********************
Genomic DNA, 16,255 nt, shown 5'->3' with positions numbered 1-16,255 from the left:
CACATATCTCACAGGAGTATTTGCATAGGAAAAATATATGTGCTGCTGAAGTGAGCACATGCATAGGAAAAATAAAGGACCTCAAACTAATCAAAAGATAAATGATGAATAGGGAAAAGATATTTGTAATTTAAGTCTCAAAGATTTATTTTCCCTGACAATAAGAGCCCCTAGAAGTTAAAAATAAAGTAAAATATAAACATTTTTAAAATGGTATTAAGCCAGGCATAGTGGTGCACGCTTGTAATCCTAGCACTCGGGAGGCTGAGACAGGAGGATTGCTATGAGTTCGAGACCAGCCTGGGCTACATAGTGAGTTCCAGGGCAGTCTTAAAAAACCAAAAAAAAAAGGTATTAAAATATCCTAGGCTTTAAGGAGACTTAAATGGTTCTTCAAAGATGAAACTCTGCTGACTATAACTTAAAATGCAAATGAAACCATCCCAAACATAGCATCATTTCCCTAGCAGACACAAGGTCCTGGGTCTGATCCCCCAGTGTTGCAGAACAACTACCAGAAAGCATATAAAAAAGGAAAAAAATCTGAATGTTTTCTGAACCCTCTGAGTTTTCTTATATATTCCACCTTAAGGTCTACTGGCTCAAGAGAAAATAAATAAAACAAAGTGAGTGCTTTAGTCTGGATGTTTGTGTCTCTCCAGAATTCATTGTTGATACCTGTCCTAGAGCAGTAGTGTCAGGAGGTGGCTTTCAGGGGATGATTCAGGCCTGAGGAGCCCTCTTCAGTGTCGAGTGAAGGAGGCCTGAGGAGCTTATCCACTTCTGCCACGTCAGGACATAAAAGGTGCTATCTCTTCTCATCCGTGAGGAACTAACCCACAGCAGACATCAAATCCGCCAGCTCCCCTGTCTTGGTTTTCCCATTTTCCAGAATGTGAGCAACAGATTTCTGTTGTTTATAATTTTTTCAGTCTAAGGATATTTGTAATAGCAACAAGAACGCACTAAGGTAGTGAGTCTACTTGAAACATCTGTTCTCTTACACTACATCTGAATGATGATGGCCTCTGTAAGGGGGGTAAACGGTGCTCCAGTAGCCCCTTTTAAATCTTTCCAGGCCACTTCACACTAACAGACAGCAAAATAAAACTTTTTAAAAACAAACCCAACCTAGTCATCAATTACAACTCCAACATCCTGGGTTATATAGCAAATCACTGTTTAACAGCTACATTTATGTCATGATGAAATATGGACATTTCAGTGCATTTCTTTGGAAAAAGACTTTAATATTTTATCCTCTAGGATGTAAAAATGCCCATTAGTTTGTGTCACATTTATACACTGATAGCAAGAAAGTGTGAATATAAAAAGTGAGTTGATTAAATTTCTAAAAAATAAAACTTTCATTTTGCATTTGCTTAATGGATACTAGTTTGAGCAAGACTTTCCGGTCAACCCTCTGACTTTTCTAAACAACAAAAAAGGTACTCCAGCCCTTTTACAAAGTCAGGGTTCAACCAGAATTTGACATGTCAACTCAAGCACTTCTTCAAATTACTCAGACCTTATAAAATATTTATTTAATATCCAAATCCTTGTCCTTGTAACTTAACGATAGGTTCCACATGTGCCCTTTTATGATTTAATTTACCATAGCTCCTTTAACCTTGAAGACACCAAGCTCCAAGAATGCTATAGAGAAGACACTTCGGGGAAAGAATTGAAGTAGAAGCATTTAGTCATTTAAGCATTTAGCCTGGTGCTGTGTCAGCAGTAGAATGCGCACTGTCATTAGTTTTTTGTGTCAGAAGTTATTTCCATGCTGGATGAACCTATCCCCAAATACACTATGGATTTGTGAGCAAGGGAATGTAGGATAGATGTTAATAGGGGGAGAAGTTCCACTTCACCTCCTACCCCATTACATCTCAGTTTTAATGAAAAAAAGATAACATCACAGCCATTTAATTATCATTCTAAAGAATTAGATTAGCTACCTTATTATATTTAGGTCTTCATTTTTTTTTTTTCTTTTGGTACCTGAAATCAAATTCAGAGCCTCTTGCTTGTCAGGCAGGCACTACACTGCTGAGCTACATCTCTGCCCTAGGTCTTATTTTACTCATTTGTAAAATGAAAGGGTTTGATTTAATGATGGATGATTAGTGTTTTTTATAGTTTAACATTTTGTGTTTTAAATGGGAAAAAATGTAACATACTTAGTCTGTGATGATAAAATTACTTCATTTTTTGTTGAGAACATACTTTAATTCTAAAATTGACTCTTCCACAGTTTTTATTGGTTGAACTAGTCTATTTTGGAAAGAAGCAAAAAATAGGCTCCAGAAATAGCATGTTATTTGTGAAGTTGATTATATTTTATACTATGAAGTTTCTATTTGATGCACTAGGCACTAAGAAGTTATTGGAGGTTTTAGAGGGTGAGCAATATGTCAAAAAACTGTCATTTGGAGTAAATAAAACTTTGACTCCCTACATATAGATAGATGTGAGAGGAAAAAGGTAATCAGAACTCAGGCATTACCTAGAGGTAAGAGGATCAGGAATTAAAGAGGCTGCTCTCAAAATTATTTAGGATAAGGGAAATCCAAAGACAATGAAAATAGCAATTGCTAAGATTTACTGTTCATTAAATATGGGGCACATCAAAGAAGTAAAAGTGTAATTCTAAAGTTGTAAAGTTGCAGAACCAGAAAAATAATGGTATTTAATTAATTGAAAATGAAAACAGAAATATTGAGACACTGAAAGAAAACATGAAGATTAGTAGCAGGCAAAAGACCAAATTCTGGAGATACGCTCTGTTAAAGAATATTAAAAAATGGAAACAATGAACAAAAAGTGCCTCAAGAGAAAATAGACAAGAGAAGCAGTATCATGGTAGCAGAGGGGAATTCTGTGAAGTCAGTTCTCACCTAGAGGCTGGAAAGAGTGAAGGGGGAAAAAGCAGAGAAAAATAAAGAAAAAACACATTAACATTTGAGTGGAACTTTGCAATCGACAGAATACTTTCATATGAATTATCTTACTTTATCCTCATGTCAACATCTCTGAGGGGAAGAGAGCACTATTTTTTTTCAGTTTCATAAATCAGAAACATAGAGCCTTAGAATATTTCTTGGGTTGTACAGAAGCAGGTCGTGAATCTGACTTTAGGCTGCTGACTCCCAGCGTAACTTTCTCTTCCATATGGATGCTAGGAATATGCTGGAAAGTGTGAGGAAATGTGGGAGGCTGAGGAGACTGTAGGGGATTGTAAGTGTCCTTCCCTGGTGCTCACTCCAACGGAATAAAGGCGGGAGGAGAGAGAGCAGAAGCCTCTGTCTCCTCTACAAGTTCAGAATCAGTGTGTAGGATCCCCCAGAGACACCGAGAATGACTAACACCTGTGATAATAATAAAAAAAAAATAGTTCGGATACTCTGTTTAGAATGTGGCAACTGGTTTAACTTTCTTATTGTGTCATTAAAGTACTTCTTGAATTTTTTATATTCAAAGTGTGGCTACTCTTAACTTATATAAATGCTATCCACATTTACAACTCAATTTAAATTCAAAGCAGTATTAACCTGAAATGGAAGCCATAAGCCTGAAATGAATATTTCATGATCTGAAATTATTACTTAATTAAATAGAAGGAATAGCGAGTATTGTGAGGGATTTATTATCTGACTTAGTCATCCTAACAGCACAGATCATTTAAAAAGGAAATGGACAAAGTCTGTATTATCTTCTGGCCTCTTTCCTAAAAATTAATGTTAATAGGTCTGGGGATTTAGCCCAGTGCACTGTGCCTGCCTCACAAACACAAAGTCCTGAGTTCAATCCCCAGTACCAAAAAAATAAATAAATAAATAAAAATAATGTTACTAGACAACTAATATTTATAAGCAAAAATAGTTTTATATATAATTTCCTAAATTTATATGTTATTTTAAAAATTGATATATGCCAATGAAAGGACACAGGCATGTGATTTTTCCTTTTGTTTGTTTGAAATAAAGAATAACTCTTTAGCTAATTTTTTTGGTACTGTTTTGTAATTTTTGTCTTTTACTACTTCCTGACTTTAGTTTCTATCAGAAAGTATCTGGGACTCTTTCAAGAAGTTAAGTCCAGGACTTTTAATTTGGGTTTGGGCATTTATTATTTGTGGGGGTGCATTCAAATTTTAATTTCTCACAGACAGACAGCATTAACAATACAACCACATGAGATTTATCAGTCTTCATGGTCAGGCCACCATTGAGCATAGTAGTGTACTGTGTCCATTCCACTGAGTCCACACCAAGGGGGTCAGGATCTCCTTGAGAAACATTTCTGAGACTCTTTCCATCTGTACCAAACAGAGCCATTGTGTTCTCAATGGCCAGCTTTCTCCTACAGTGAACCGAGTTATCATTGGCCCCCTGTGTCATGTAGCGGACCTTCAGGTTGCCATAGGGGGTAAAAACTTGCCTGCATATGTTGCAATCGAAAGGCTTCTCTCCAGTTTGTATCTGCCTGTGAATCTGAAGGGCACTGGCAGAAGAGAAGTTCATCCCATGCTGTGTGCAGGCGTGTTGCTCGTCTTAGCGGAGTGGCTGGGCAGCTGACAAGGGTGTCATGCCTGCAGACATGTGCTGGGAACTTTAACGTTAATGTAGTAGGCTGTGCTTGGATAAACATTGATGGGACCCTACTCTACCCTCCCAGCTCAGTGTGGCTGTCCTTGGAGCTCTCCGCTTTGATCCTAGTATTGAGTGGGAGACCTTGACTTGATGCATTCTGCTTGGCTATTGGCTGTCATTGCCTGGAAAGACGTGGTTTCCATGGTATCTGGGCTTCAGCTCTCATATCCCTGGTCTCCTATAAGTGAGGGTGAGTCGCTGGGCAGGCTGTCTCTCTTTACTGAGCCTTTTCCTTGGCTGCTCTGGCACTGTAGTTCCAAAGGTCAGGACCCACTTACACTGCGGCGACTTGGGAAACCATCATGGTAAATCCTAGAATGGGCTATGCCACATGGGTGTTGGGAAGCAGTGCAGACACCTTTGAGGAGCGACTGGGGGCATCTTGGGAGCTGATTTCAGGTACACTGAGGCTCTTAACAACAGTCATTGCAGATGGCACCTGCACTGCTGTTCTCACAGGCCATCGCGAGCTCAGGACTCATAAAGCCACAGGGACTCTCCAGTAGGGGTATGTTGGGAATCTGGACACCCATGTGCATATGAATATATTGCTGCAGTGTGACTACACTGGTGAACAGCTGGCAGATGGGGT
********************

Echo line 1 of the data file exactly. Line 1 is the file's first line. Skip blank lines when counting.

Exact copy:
Genomic DNA, 16,255 nt, shown 5'->3' with positions numbered 1-16,255 from the left: